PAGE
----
“Difficult times show true colors, hard times reveal true friends, and the good will be blessed through the pain.” This quote from an anonymous speaker holds truth for any human. Readers of The Crucible do not have to wonder how the majority of the main characters behave or how they treat others.. However, Elizabeth Proctor is the one character that Arthur Miller does not inform readers about. They are solely given the knowledge of Abigail’s dismissal from being the Proctor’s servant and her husband, John’s, affair. Unlike all the other characters in Miller’s drama, we know not whether she is an angry, vengeful woman or a reserved pacifist. However, by the time the reader finishes the story, ...view middle of the document...
The audience now knows that Elizabeth is capable of loving unconditionally. Though she fights back tears while giving these instructions from her own fright, she still does her best to tend to her family and protect her kids while she will be unable to care for them. The audience is next able to read how loyal and honest Elizabeth is when Danforth calls her in to verify her husband’s claims of lechery with Abigail Williams. Unsure of what to say, as she does not know what has been revealed, she settles with these words:
“...I saw my husband somewhat turning from me...I came to think he fancied [Abigail]. And so one night I lost my wits...and put her out on the highroad...My husband-is a goodly man.” (223)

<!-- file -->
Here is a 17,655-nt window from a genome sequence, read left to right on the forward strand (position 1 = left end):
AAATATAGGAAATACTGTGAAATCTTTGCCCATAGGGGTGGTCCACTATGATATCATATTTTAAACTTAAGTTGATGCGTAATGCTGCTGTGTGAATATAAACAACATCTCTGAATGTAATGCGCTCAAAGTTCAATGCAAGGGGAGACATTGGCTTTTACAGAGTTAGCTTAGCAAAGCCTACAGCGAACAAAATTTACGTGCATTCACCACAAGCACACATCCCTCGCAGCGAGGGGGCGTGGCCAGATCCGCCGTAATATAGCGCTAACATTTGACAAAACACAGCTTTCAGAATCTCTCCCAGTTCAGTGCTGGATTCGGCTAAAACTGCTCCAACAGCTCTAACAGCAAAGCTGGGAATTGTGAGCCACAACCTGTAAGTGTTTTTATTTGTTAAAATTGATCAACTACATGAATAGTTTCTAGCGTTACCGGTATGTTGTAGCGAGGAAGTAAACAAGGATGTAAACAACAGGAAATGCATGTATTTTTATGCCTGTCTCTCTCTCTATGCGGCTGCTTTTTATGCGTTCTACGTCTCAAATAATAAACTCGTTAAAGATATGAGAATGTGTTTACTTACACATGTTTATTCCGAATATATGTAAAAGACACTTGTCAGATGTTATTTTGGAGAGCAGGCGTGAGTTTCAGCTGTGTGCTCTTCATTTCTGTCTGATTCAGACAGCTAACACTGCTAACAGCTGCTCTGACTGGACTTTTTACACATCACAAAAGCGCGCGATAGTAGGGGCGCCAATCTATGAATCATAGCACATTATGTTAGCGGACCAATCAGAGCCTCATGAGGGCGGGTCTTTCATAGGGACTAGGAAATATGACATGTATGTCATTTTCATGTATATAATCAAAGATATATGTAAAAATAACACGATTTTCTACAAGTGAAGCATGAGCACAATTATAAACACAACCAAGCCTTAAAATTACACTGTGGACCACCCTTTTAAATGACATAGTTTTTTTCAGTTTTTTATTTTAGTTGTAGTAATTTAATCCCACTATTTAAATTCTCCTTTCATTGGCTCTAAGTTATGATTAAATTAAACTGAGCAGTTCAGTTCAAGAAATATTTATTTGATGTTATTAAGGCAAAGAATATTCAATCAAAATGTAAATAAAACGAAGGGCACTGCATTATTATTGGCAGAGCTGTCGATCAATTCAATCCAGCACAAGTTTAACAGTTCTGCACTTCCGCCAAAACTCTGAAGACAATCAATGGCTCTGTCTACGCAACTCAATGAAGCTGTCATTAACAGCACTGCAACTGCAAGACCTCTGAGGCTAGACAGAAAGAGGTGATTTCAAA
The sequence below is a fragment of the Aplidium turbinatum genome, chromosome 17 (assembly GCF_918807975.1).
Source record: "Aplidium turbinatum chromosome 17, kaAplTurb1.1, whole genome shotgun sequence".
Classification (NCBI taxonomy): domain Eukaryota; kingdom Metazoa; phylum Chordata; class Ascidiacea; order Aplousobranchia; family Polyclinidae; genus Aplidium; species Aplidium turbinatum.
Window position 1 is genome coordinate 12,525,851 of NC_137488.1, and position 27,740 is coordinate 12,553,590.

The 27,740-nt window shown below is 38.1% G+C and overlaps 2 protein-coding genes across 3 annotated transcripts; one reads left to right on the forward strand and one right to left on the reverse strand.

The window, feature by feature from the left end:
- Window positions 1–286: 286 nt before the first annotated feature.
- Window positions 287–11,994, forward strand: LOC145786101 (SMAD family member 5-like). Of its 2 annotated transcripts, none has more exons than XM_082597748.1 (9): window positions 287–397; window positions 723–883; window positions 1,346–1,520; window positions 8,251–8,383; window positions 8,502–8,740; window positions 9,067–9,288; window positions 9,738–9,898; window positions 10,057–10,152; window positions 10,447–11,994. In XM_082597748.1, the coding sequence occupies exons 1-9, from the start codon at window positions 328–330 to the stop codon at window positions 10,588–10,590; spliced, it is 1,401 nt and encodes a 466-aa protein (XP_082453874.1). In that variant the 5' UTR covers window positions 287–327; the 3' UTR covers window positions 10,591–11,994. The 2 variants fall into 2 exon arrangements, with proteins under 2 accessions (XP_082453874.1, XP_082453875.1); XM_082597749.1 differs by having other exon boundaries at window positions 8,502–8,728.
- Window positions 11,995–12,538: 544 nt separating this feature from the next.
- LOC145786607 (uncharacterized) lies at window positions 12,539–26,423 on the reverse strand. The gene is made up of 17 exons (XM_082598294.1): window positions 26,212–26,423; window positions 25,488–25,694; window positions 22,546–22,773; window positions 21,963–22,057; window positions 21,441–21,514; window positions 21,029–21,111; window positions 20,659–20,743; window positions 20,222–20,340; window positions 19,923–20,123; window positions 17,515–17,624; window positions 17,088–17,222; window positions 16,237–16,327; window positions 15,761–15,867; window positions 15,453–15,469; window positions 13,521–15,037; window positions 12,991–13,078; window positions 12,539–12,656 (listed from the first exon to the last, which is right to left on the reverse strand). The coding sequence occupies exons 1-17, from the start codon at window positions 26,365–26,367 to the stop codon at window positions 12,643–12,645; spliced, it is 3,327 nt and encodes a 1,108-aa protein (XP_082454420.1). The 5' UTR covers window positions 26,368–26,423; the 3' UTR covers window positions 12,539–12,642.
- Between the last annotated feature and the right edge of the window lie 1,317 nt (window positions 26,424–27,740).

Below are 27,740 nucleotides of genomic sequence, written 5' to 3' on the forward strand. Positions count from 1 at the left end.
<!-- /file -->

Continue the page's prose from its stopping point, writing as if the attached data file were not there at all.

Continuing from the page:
She knew that John was a lecher. They had discussed it early in the second act. In the following act as John is trying to liberate his beloved, he admits to committing adultery. He trembles as he says, “I have known her, sir. I have known her.” (220) The judges doubt his proclamation, and Abigail denies it. Proctor tells the judges, “...my wife...knew a whore when she saw one.” (221) Wanting to test the truth of John’s statement, Danforth then summons Elizabeth from the jails to inquire her about her knowledge of this. After a few strained minutes, she is ordered back to the cells, having denied her husband’s claim. John exasperatedly cries, “She only thought to save my name!” (223) Through this simple sentence, the reader has now learnt of Elizabeth’s three very admirable qualities: unconditionally loving, integrity, and the ability to keep herself composed and give instructions to others in stressful situations.
These traits, however, ultimately prove to be her tragic flaws. Danforth has Parris summon her to speak to her husband in an attempt to get him to confess and ultimately save his life. Despite her want for him to live, she loves and cares for him immensely and therefore wants for John what he desires. A selfless woman, she tells John:
“As you will, I would have it. I want you living John, that’s sure...Do what you will. But let none be your judge...Forgive...